Understanding Employee Benefits

Health Care Reform – What if it is Struck Down?

By | June 12, 2012

            There has been much discussion and blogging about different possible outcomes from the U.S. Supreme Court’s review of the Affordable Care Act (ACA). However, it is only recently that we are starting to see articles analyzing the effect that a complete repeal might have. If the Supreme Court strikes down the entire law, all of the tax and insurance provisions would potentially fall to the wayside, including many benefits that are currently being enjoyed by plan participants, namely:

1.       No co-payment requirements for preventive services such as cancer screenings

2.      Independent third-party appeals

3.      Required coverage for employees’ children up to age 26 under their parents’ group health plans

4.      Elimination of lifetime dollar limits

          Speculation is that due to contract restrictions, coverage for children who do not otherwise qualify as tax dependents could continue until age 26 until current contracts expire, but that employees would be taxed on the fair market value of these benefits if the law is struck down.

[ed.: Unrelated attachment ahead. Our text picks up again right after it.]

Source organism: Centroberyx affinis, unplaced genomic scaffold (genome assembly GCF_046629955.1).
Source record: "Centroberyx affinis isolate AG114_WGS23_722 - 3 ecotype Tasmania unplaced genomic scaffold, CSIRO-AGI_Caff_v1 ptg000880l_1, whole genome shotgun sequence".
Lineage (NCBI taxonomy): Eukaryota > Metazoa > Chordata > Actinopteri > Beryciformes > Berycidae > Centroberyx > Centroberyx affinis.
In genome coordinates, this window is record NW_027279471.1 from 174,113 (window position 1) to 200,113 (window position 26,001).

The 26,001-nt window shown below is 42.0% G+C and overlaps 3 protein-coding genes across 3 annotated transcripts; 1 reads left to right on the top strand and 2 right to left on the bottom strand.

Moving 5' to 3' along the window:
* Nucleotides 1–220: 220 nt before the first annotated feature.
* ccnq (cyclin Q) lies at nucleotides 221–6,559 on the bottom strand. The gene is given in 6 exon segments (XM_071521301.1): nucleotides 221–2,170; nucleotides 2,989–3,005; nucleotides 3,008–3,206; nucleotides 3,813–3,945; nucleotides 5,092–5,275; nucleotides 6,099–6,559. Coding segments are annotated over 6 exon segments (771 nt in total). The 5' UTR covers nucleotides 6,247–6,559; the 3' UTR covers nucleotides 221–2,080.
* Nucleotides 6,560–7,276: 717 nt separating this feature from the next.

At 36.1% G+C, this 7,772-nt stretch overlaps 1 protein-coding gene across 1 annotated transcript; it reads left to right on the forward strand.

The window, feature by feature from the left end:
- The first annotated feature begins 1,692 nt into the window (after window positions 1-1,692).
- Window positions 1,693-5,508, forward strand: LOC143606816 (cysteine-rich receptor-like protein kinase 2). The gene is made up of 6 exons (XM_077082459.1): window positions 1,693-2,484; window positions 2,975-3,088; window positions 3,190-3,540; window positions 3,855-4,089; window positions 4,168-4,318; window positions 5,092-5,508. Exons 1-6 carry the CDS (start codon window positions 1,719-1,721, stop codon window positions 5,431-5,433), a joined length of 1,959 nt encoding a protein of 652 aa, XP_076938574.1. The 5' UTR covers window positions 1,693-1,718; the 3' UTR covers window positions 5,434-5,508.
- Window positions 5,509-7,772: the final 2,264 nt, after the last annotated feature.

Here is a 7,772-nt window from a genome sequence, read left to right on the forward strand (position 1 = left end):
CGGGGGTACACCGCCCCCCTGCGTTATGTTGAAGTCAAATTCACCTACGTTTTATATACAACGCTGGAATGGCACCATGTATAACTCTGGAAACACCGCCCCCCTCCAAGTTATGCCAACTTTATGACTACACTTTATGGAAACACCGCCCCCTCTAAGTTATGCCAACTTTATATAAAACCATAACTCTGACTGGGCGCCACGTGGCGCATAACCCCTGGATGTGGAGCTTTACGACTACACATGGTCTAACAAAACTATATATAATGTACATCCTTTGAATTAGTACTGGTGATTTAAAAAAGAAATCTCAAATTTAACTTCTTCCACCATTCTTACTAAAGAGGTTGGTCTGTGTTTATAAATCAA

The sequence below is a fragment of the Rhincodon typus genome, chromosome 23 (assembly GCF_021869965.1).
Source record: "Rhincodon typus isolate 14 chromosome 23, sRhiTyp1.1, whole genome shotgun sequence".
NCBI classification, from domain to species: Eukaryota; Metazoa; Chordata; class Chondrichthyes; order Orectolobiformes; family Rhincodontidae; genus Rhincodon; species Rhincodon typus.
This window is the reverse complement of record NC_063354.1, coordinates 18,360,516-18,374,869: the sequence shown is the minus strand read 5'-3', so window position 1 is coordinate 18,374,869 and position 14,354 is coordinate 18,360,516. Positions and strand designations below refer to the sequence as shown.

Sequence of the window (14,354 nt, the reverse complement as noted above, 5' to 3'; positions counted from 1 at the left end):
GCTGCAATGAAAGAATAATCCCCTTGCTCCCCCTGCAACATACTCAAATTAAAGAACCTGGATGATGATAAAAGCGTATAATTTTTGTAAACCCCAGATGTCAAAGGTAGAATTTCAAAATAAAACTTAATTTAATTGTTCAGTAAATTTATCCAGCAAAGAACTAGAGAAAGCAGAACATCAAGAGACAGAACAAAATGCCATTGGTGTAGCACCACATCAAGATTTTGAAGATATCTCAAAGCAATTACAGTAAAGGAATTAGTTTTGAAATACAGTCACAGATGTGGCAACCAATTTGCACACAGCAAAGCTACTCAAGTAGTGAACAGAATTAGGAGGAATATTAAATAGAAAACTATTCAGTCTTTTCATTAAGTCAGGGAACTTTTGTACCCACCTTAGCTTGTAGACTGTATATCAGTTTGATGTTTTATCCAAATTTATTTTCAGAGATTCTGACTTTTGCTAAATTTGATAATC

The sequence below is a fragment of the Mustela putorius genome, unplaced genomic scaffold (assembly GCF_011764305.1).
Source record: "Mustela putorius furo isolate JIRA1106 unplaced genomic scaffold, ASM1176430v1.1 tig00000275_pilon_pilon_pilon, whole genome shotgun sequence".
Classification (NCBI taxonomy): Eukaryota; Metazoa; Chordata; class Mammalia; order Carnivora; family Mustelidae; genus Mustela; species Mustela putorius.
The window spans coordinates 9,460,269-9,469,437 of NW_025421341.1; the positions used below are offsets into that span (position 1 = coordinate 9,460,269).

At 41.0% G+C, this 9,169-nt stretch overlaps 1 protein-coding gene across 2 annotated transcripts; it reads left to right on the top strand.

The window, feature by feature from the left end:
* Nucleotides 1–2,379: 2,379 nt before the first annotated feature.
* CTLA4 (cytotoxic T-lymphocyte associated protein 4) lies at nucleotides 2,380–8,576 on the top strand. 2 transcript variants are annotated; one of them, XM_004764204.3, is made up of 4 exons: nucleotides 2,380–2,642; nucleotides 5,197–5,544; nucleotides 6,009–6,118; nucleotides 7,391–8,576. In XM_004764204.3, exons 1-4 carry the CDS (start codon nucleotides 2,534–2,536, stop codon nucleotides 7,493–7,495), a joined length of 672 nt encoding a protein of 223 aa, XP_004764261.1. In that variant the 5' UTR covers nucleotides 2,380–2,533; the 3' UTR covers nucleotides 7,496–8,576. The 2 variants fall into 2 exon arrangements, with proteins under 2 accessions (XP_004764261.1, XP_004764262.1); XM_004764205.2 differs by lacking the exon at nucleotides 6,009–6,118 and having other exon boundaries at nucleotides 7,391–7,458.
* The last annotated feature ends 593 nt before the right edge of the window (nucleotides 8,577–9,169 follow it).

Fortunately, some insurance companies are stepping forward to soften the potential impact that a partial or complete rejection of the law might otherwise cause. UnitedHealthcare, a unit of the UnitedHealth Group, which is headquartered in Minnetonka, Minnesota, announced this week that it would continue to follow a number of the ACA provisions even if the Supreme Court rules against the law. In particular, it announced that it would continue to offer policies with no co-pays on preventive services, would continue to use third-party independent appeals in the case of denied claims, would not rescind issued policies except in the case of fraud, and would continue to allow children to age 26 to remain on their parents’ policies. http://www.unitedhealthgroup.com/newsroom/news.aspx?id=59c64ad7-908b-4806-931f-aed3beff7ba0

            After UHC’s announcement, Aetna and Humana announced that they also would be retaining certain features of the ACA in their health insurance policies. It is not clear whether other insurance companies will take similar actions with respect to their issued policies. However, UHC, one of the largest and two other carriers have responded to what national polls show as very popular features of the law.

Contact Jeffrey Cairns for more information.